An end to modern medicine?

Martin Khor

Last week the head of the World Health Organisation sounded a large alarm bell on how antibiotics may in future not work anymore, due to resistance of bacteria to the medicines.

Antibiotic resistance has been a growing problem for some time now. From time to time, there will be news reports of the outbreak of diseases, old and new, that cannot be treated because the bacteria have grown more powerful than the antibiotics used against them.

And experts have been warning about how the wrong use of antibiotics has given the bacteria the opportunity to develop resistance, enabling them to become immune to the medicines.

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Minding the Gap: A conversation about economic inequality

Arjun Jayadev

On March 13th, I spoke on a panel at MIT with David Autor, Peter Diamond and Frank Levy (all from MIT) on inequality in the U.S.

The two hour discussion on inequality went over a broad range of issues:  the alarming rise in inequality,  the nature of the ‘religion of meritocracy’ that underpins the  notion of the American dream, the role of childhood and early education in reducing inequality and the implications of inequality for distorting the way political decisions are made.

The facts about inequality are better known, due to the rise of the occupy movement as well as more careful work documenting the rise of top-income inequality. In 1980, the top 1 percent of U.S. households earned about 10 percent of the nation’s income; today that top percentile receives about 25 percent of income. The top 10 percent of households accounted for a bit more than 30 percent of income from World War II until about 1980, but now receives 50 percent of all income.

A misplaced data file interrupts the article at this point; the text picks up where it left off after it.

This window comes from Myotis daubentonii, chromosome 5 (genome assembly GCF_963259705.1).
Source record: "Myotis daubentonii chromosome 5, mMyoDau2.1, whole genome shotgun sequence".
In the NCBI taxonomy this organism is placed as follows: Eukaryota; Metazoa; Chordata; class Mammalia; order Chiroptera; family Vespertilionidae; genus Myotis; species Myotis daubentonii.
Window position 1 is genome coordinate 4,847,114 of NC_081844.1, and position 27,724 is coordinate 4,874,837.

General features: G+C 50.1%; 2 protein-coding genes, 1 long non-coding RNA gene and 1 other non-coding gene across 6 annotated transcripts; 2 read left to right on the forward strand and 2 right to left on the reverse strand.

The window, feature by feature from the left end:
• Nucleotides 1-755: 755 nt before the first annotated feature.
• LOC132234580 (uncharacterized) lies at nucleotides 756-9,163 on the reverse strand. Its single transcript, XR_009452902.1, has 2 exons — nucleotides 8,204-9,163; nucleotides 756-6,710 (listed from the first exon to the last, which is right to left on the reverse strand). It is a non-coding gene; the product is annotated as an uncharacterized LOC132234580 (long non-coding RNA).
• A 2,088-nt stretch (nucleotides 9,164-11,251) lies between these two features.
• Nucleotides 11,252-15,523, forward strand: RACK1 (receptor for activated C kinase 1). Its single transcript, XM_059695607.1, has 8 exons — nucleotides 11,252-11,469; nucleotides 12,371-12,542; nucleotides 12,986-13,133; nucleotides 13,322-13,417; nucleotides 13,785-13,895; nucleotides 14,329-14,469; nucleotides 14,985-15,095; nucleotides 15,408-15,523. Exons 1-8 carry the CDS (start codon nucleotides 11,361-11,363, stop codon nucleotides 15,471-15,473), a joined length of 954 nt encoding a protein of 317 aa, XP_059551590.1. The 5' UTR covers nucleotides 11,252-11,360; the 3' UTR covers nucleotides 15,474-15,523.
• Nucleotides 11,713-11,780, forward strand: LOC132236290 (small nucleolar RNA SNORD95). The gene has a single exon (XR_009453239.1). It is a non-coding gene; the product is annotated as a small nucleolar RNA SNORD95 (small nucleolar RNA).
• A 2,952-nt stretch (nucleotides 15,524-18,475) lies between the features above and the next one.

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How to discredit a financial regulator: the strange case of Iceland

Robert Wade and Silla Sigurgeirsdóttir, guest bloggers

Firms subject to a regulator generally use one of three tactics to render the regulator ineffective: emasculate, capture or discredit it – or some of all three. Iceland’s financial regulatory agency, the FME (with similar functions as the UK’s Financial Services Authority), has experienced all these tactics since its creation in 1998. A sustained campaign has recently been waged to discredit the CEO appointed in the wake of Iceland’s Great Crash in October 2008, culminating in his firing at the beginning of March 2012. His case illustrates wider issues in the relations between regulators and powerful interest groups subject to their regulation and supervision, in Iceland and beyond.